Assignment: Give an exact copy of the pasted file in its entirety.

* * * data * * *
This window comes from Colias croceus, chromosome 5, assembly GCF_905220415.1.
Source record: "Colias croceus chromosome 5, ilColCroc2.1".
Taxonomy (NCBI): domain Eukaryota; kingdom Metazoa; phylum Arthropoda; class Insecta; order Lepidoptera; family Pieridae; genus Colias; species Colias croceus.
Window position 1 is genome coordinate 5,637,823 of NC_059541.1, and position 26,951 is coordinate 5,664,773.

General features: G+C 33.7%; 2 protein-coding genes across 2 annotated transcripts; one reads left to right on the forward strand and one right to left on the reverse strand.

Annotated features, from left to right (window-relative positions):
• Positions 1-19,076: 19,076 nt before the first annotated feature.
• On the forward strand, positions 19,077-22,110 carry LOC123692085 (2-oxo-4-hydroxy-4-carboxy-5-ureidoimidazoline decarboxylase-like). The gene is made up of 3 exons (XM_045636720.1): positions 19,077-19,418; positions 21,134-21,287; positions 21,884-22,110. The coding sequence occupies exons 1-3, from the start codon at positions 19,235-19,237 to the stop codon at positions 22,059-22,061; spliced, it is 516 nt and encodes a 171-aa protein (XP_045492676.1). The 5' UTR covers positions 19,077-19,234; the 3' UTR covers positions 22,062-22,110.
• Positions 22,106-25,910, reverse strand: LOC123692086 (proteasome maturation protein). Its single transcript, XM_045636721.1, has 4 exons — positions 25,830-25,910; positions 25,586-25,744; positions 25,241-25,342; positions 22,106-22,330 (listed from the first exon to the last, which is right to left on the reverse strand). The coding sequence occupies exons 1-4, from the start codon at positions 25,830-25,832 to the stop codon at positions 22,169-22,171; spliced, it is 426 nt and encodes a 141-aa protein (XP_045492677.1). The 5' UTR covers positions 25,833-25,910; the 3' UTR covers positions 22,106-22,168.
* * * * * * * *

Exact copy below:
This window comes from Colias croceus, chromosome 5, assembly GCF_905220415.1.
Source record: "Colias croceus chromosome 5, ilColCroc2.1".
Taxonomy (NCBI): domain Eukaryota; kingdom Metazoa; phylum Arthropoda; class Insecta; order Lepidoptera; family Pieridae; genus Colias; species Colias croceus.
Window position 1 is genome coordinate 5,637,823 of NC_059541.1, and position 26,951 is coordinate 5,664,773.

General features: G+C 33.7%; 2 protein-coding genes across 2 annotated transcripts; one reads left to right on the forward strand and one right to left on the reverse strand.

Annotated features, from left to right (window-relative positions):
• Positions 1-19,076: 19,076 nt before the first annotated feature.
• On the forward strand, positions 19,077-22,110 carry LOC123692085 (2-oxo-4-hydroxy-4-carboxy-5-ureidoimidazoline decarboxylase-like). The gene is made up of 3 exons (XM_045636720.1): positions 19,077-19,418; positions 21,134-21,287; positions 21,884-22,110. The coding sequence occupies exons 1-3, from the start codon at positions 19,235-19,237 to the stop codon at positions 22,059-22,061; spliced, it is 516 nt and encodes a 171-aa protein (XP_045492676.1). The 5' UTR covers positions 19,077-19,234; the 3' UTR covers positions 22,062-22,110.
• Positions 22,106-25,910, reverse strand: LOC123692086 (proteasome maturation protein). Its single transcript, XM_045636721.1, has 4 exons — positions 25,830-25,910; positions 25,586-25,744; positions 25,241-25,342; positions 22,106-22,330 (listed from the first exon to the last, which is right to left on the reverse strand). The coding sequence occupies exons 1-4, from the start codon at positions 25,830-25,832 to the stop codon at positions 22,169-22,171; spliced, it is 426 nt and encodes a 141-aa protein (XP_045492677.1). The 5' UTR covers positions 25,833-25,910; the 3' UTR covers positions 22,106-22,168.